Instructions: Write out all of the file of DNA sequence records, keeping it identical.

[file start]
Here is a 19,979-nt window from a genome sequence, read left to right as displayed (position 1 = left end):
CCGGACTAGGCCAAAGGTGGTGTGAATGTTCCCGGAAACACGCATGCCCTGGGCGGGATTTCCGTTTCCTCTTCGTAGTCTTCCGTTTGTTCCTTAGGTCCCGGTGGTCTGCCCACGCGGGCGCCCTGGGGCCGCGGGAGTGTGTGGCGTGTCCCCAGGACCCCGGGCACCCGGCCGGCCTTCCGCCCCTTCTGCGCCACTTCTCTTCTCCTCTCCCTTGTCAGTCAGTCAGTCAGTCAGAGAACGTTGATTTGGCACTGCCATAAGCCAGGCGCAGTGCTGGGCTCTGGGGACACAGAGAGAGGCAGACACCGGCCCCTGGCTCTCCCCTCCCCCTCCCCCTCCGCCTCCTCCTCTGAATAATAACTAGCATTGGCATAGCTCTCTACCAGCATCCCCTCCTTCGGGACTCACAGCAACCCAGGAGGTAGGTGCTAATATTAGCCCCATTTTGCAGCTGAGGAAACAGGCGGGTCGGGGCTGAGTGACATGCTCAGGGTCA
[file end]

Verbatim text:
Here is a 19,979-nt window from a genome sequence, read left to right as displayed (position 1 = left end):
CCGGACTAGGCCAAAGGTGGTGTGAATGTTCCCGGAAACACGCATGCCCTGGGCGGGATTTCCGTTTCCTCTTCGTAGTCTTCCGTTTGTTCCTTAGGTCCCGGTGGTCTGCCCACGCGGGCGCCCTGGGGCCGCGGGAGTGTGTGGCGTGTCCCCAGGACCCCGGGCACCCGGCCGGCCTTCCGCCCCTTCTGCGCCACTTCTCTTCTCCTCTCCCTTGTCAGTCAGTCAGTCAGTCAGAGAACGTTGATTTGGCACTGCCATAAGCCAGGCGCAGTGCTGGGCTCTGGGGACACAGAGAGAGGCAGACACCGGCCCCTGGCTCTCCCCTCCCCCTCCCCCTCCGCCTCCTCCTCTGAATAATAACTAGCATTGGCATAGCTCTCTACCAGCATCCCCTCCTTCGGGACTCACAGCAACCCAGGAGGTAGGTGCTAATATTAGCCCCATTTTGCAGCTGAGGAAACAGGCGGGTCGGGGCTGAGTGACATGCTCAGGGTCA